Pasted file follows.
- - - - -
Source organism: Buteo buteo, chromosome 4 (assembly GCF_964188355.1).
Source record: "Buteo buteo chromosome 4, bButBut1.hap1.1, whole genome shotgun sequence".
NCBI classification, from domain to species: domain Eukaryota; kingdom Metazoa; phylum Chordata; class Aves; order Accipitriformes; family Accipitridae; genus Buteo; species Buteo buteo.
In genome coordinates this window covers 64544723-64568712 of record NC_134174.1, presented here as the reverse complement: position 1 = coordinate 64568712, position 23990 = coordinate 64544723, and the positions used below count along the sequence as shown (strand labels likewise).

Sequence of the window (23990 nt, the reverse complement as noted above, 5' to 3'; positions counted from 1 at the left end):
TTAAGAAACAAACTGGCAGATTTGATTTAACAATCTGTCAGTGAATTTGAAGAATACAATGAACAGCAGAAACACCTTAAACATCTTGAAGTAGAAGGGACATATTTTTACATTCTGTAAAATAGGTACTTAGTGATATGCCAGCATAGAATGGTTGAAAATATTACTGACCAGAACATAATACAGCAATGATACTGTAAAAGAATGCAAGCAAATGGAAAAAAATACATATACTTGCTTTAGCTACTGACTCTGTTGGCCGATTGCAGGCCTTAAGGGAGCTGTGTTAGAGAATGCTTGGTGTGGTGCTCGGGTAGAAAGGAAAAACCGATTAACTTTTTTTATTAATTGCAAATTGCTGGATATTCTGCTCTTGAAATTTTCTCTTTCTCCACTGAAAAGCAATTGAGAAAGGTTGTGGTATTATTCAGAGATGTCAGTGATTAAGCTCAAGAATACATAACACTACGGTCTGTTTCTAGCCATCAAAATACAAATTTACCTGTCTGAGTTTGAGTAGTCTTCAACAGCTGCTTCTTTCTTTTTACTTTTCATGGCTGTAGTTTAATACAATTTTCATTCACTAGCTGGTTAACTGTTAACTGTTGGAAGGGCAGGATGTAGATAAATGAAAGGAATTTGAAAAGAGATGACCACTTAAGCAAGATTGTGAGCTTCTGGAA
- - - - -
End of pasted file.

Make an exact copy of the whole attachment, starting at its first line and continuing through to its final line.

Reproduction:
Source organism: Buteo buteo, chromosome 4 (assembly GCF_964188355.1).
Source record: "Buteo buteo chromosome 4, bButBut1.hap1.1, whole genome shotgun sequence".
NCBI classification, from domain to species: domain Eukaryota; kingdom Metazoa; phylum Chordata; class Aves; order Accipitriformes; family Accipitridae; genus Buteo; species Buteo buteo.
In genome coordinates this window covers 64544723-64568712 of record NC_134174.1, presented here as the reverse complement: position 1 = coordinate 64568712, position 23990 = coordinate 64544723, and the positions used below count along the sequence as shown (strand labels likewise).

Sequence of the window (23990 nt, the reverse complement as noted above, 5' to 3'; positions counted from 1 at the left end):
TTAAGAAACAAACTGGCAGATTTGATTTAACAATCTGTCAGTGAATTTGAAGAATACAATGAACAGCAGAAACACCTTAAACATCTTGAAGTAGAAGGGACATATTTTTACATTCTGTAAAATAGGTACTTAGTGATATGCCAGCATAGAATGGTTGAAAATATTACTGACCAGAACATAATACAGCAATGATACTGTAAAAGAATGCAAGCAAATGGAAAAAAATACATATACTTGCTTTAGCTACTGACTCTGTTGGCCGATTGCAGGCCTTAAGGGAGCTGTGTTAGAGAATGCTTGGTGTGGTGCTCGGGTAGAAAGGAAAAACCGATTAACTTTTTTTATTAATTGCAAATTGCTGGATATTCTGCTCTTGAAATTTTCTCTTTCTCCACTGAAAAGCAATTGAGAAAGGTTGTGGTATTATTCAGAGATGTCAGTGATTAAGCTCAAGAATACATAACACTACGGTCTGTTTCTAGCCATCAAAATACAAATTTACCTGTCTGAGTTTGAGTAGTCTTCAACAGCTGCTTCTTTCTTTTTACTTTTCATGGCTGTAGTTTAATACAATTTTCATTCACTAGCTGGTTAACTGTTAACTGTTGGAAGGGCAGGATGTAGATAAATGAAAGGAATTTGAAAAGAGATGACCACTTAAGCAAGATTGTGAGCTTCTGGAA